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For years Google has been designing and testing software and hardware to make cars autonomous. Years ago, in 2012, Google began work on designing self driving cars by combining a vast array of technology such as GPS, cameras, and other pieces of equipment.

According to a blog post by Google, “our goal was a vehicle that could shoulder the entire burden of driving. Vehicles that can take anyone from A to B at the push of a button could transform mobility for millions of people, whether by reducing the 94 percent of accidents caused by human error, reclaiming the billions of hours wasted in traffic, or bringing everyday destinations and new opportunities within reach of those who might otherwise be excluded by their inability to drive a car. ”

Google has announced that a few of their prototype cars will leave the testing tracks and drive on streets and roads at Mountain View, California.

The cars will have only one driver in them when traveling, whereas, before, during promotional videos and short tests around cities, two drivers needed to be present in the car when operating the car.

The new prototypes will drive with the same software that their existing fleet of self-driving Lexus RX450h SUVs uses but the cars will be driving with only one driver, and will drive on open roads and highways amongst traffic and other environmental factors.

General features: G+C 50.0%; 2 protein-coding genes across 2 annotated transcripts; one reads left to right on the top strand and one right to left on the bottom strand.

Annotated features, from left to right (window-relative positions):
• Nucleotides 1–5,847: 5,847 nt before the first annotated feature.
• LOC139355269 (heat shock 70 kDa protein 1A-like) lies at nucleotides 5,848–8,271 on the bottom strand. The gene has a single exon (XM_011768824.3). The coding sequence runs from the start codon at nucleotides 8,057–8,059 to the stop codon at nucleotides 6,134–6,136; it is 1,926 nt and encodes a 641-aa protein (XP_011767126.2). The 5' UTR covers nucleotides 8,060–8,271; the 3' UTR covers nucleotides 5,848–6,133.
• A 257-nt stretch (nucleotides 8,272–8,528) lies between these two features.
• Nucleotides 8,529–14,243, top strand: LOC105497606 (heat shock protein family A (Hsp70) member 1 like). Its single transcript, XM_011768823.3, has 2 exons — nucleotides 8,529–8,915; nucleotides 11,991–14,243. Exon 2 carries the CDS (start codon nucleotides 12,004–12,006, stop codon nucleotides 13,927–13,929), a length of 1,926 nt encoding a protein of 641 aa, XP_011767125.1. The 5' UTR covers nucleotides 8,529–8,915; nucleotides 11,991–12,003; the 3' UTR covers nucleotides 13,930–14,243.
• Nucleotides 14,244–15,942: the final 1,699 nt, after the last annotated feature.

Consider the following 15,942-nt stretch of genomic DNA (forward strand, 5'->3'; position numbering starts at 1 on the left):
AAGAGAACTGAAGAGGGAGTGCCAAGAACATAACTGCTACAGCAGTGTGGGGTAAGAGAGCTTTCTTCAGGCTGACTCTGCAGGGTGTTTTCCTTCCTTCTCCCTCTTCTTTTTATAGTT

Many states have allowed for the testing of self driving cars, including Texas and California but many states are also jumping on the bandwagon quicker than expected. As of the end of 2013, four U.S. states, (Nevada, Florida, California, and Michigan), along with the District of Columbia, have successfully enacted laws addressing autonomous vehicles. In June 2011, the Nevada Legislature passed a law to authorize the use of autonomous cars.

Google is thrilled about this advancement in the project, as they should be. After all, changes in the ways of cruising are approaching very fast. For many, such as people with disabilities, this will eliminate transportation barriers completely. A new wave of independence is rolling to a vehicle near all of us.


Robert Kingett

Robert Kingett is a blind journalist in Chicago who is the author of Off the Grid, living blindly without the Internet. He has been gaming ever since he picked up his first Atari back in 1990. he actively makes a living writing for various blogs and websites with the occasional guest post. He is also an advocate, encouraging education about video game accessibility on mainstream gaming publications